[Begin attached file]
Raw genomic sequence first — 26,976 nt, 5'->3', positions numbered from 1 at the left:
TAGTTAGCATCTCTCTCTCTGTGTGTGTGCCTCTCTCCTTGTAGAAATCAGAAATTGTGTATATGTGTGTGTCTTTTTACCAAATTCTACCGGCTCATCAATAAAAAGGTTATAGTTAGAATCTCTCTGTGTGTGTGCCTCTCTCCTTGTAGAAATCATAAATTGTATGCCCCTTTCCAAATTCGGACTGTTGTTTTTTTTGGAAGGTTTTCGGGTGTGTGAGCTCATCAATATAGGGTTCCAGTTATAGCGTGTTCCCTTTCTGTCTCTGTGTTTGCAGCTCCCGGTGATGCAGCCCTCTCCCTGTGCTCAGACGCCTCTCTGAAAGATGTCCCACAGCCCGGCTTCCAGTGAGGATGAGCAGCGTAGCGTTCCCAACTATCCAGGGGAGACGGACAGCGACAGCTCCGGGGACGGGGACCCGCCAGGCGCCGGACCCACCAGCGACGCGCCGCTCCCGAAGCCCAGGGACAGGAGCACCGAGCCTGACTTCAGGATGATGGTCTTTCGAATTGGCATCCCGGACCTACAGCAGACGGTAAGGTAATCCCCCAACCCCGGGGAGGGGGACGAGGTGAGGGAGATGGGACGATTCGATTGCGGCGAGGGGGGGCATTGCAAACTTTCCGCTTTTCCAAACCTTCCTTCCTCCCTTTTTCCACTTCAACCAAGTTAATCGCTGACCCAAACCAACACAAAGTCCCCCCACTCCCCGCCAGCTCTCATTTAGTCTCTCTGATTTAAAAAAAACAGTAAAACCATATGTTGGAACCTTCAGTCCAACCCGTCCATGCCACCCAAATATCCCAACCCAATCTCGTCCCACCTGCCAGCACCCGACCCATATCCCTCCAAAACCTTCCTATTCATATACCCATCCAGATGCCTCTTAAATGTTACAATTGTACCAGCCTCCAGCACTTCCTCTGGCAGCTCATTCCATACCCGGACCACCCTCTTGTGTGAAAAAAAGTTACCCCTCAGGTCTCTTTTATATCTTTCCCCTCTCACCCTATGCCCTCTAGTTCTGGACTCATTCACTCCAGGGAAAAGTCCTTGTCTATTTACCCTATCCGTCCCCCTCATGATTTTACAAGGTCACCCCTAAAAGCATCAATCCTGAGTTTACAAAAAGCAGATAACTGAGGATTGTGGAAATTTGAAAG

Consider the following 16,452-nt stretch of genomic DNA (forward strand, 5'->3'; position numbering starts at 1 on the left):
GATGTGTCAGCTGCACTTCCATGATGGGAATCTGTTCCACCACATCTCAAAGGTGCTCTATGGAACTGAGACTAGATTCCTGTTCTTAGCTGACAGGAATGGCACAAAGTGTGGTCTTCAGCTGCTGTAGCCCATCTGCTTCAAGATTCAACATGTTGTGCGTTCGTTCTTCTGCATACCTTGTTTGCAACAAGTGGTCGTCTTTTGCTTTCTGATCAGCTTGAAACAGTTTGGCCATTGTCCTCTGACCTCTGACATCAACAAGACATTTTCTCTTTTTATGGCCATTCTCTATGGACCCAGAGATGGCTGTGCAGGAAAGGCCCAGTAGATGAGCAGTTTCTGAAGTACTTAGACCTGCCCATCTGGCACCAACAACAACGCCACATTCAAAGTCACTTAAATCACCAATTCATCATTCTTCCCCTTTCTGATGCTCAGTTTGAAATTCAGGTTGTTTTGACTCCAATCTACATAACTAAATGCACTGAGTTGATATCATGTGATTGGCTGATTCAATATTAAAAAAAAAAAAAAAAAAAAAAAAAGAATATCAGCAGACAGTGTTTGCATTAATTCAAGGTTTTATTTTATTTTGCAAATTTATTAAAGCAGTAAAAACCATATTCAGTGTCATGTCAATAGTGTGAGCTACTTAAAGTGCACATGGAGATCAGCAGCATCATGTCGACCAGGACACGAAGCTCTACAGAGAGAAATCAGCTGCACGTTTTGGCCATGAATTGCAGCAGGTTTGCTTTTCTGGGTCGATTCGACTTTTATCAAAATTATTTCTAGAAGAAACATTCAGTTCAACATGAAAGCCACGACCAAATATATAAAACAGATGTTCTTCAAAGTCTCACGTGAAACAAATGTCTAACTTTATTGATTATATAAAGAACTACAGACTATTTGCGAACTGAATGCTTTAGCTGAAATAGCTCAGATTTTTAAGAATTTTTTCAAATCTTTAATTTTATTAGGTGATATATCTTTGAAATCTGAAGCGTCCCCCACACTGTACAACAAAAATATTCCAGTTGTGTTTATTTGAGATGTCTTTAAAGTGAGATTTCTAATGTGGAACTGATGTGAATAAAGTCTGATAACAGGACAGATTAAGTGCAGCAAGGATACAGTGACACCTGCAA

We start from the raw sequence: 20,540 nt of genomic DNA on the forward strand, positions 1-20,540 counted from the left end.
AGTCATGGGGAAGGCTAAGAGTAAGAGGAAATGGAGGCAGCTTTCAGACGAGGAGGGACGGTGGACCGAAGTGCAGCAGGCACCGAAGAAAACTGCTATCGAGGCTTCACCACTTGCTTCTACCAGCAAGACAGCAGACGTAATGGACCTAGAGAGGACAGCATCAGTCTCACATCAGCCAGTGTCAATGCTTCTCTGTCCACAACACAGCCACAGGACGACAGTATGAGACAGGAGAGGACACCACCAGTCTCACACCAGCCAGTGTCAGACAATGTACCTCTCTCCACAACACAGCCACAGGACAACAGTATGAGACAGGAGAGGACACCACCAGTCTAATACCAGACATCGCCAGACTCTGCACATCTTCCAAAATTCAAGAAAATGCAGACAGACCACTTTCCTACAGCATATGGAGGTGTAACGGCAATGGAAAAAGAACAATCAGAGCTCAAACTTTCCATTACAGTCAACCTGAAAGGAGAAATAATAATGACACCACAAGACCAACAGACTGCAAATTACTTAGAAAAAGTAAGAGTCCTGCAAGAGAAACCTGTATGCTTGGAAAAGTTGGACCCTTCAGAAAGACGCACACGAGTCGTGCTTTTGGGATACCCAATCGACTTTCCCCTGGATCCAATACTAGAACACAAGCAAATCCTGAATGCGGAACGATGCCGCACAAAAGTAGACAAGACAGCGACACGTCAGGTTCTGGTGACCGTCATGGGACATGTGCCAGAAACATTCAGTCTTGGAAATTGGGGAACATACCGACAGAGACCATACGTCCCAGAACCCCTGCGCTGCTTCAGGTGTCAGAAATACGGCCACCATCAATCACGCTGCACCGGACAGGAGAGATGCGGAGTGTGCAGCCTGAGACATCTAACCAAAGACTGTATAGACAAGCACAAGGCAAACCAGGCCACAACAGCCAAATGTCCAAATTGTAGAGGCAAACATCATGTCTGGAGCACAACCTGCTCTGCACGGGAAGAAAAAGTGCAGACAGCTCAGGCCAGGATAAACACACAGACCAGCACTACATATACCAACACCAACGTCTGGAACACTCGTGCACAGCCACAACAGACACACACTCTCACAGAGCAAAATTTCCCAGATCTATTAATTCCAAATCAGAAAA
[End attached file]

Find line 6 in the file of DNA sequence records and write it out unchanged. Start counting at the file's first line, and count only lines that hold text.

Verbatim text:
AGTCATGGGGAAGGCTAAGAGTAAGAGGAAATGGAGGCAGCTTTCAGACGAGGAGGGACGGTGGACCGAAGTGCAGCAGGCACCGAAGAAAACTGCTATCGAGGCTTCACCACTTGCTTCTACCAGCAAGACAGCAGACGTAATGGACCTAGAGAGGACAGCATCAGTCTCACATCAGCCAGTGTCAATGCTTCTCTGTCCACAACACAGCCACAGGACGACAGTATGAGACAGGAGAGGACACCACCAGTCTCACACCAGCCAGTGTCAGACAATGTACCTCTCTCCACAACACAGCCACAGGACAACAGTATGAGACAGGAGAGGACACCACCAGTCTAATACCAGACATCGCCAGACTCTGCACATCTTCCAAAATTCAAGAAAATGCAGACAGACCACTTTCCTACAGCATATGGAGGTGTAACGGCAATGGAAAAAGAACAATCAGAGCTCAAACTTTCCATTACAGTCAACCTGAAAGGAGAAATAATAATGACACCACAAGACCAACAGACTGCAAATTACTTAGAAAAAGTAAGAGTCCTGCAAGAGAAACCTGTATGCTTGGAAAAGTTGGACCCTTCAGAAAGACGCACACGAGTCGTGCTTTTGGGATACCCAATCGACTTTCCCCTGGATCCAATACTAGAACACAAGCAAATCCTGAATGCGGAACGATGCCGCACAAAAGTAGACAAGACAGCGACACGTCAGGTTCTGGTGACCGTCATGGGACATGTGCCAGAAACATTCAGTCTTGGAAATTGGGGAACATACCGACAGAGACCATACGTCCCAGAACCCCTGCGCTGCTTCAGGTGTCAGAAATACGGCCACCATCAATCACGCTGCACCGGACAGGAGAGATGCGGAGTGTGCAGCCTGAGACATCTAACCAAAGACTGTATAGACAAGCACAAGGCAAACCAGGCCACAACAGCCAAATGTCCAAATTGTAGAGGCAAACATCATGTCTGGAGCACAACCTGCTCTGCACGGGAAGAAAAAGTGCAGACAGCTCAGGCCAGGATAAACACACAGACCAGCACTACATATACCAACACCAACGTCTGGAACACTCGTGCACAGCCACAACAGACACACACTCTCACAGAGCAAAATTTCCCAGATCTATTAATTCCAAATCAGAAAA